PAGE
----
breach of contract

JPMorgan Sued Over $959 Million RMBS Trust

On October 10, the Bank of New York Mellon, suing as trustee for the J.P. Morgan Mortgage Acquisition Trust, Series 2006-WMC3 trust, filed a summons with notice in the Supreme Court for the State of New York against WMC Mortgage LLC, J.P. Morgan Mortgage Acquisition Corp., and JPMorgan Chase Bank.  The trustee alleges that the defendants breached contractual representations and warranties and discovered such breaches during origination, due diligence, and servicing of the loans, but failed to adhere to their notice and repurchase obligations with respect to at least 334 of mortgage loans in the $959 million RMBS trust.  Bank of New York Mellon also asserts that JPMorgan Chase Bank, as servicer, breached its servicing obligations through, among other things, ineffective collection activities, delays in foreclosure, and improper modifications.  The trustee seeks damages of no less than $475 million related to the alleged contractual breaches, rescissory damages, an order of specific performance of repurchase, reimbursement of expenses, and pre- and post-judgment interest.  Summons with Notice.

Greenpoint’s Motion to Dismiss Loan Misrepresentation Suit Granted in Part

On October 15, Judge Donovan Frank of the U.S. District Court for the District of Minnesota, granted in part and denied in part Greenpoint Mortgage Funding’s motion to dismiss a lawsuit filed by Residential Funding Co., an affiliate of Residential Capital.  Residential Funding alleged that Greenpoint breached representations and warranties in connection with $88 million in mortgage loans it sold to Residential Funding and that Residential Funding securitized.  Following a bankruptcy court’s 2013 approval of a global settlement of Residential Funding’s RMBS-related liabilities, Residential Funding sued Greenpoint seeking indemnification and damages for breach of contract.  Judge Frank dismissed the breach of contract claim as time barred under Minnesota’s six-year statute of limitations because the alleged breaches at issue occurred when the loans were acquired, which was more than six years before Residential Funding filed suit.  Judge Frank did not dismiss the indemnification claim, which Greenpoint argued was not properly assigned to Residential Funding, because whether Residential Funding was the proper plaintiff was a factual question that could not be resolved on the pleadings.  Order.

First Department Affirms Dismissal of Ambac’s Contract Claims Against EMC

On October 16, the Appellate Division, First Department of the Supreme Court of New York affirmed the dismissal of Ambac Assurance Corporation’s breach of contract claims against EMC Mortgage arising out of an RMBS transaction that Ambac insured.  The court held that Ambac, as a third-party beneficiary to the pooling and servicing agreement for the transaction, lacked standing to enforce the repurchase protocol set forth in the PSA, which is the sole available remedy for alleged breaches of representations and warranties related to mortgage loans in the transaction.  Instead, the PSA provides the trustee the exclusive right to enforce the repurchase protocol.  Opinion.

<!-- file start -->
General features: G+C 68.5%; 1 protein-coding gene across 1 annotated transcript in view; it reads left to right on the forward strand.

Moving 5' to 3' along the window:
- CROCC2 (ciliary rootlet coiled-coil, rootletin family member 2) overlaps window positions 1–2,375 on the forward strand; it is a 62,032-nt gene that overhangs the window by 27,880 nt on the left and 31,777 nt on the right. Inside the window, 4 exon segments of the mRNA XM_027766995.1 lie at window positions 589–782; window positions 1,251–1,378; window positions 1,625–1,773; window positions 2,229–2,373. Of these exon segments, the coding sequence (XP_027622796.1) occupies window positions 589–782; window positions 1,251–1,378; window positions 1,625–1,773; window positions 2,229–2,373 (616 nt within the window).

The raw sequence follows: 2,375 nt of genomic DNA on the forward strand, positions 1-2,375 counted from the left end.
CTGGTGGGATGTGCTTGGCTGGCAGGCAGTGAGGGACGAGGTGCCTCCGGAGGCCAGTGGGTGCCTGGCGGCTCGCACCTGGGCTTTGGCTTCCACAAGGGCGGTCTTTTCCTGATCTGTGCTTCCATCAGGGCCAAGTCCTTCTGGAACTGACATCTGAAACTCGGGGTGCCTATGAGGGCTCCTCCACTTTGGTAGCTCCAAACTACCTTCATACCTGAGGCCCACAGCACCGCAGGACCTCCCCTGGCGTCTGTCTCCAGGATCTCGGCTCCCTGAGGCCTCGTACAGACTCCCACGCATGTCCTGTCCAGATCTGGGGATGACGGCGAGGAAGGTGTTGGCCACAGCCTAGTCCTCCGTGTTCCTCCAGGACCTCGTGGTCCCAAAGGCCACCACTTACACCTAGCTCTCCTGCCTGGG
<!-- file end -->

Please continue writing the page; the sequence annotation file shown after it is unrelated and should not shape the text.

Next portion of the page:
District Judge Reaffirms Denial of Motion to Dismiss RMBS Repurchase Suit

On January 7, Judge Alvin K. Hellerstein of the United States District Court for the Southern District of New York denied WMC’s motion to reconsider the denial of its motion to dismiss in light of the intervening New York state appellate decision in ACE Securities v. DB Structured Products (covered in the January 6, 2014 edition of the Week in Review).  Judge Hellerstein had relied on the trial court decision in ACE as support for his original ruling that the plaintiff trustee’s claims accrued when WMC refused to repurchase loans that allegedly breached certain representations, not when the representations first were made.  WMC moved to reconsider after the First Department; Appellate Division reversed the trial court in ACE and held that breach of contract claims accrue when the representations are made.  Judge Hellerstein denied the motion, stating that while he had read the ACE appellate decision, it did not change his view that “the contract was breached not at the time of closing but at the time of failure to cure.”  Order Denying Motion to DismissOrder Denying Reconsideration.

Investor Group Sues Countrywide to Enforce Contractual Buy-Back Provision

On February 23, 2011, a group of holders of RMBS certificates represented by Plaintiffs’ lawyer David Grais filed a breach of contract claim against Countrywide Home Loans (now part of Bank of America) in New York State court, alleging that they were defrauded into purchasing over $1 billion in RMBS. The plaintiffs, who allege that they collectively own more than 25% of the voting rights in the issuer, sue derivatively on behalf of the Trustee, the Bank of New York Mellon, which is named as a nominal defendant. Plaintiffs ask the court to enforce a buyback provision in the Pooling and Servicing agreement or alternatively to award damages. Complaint.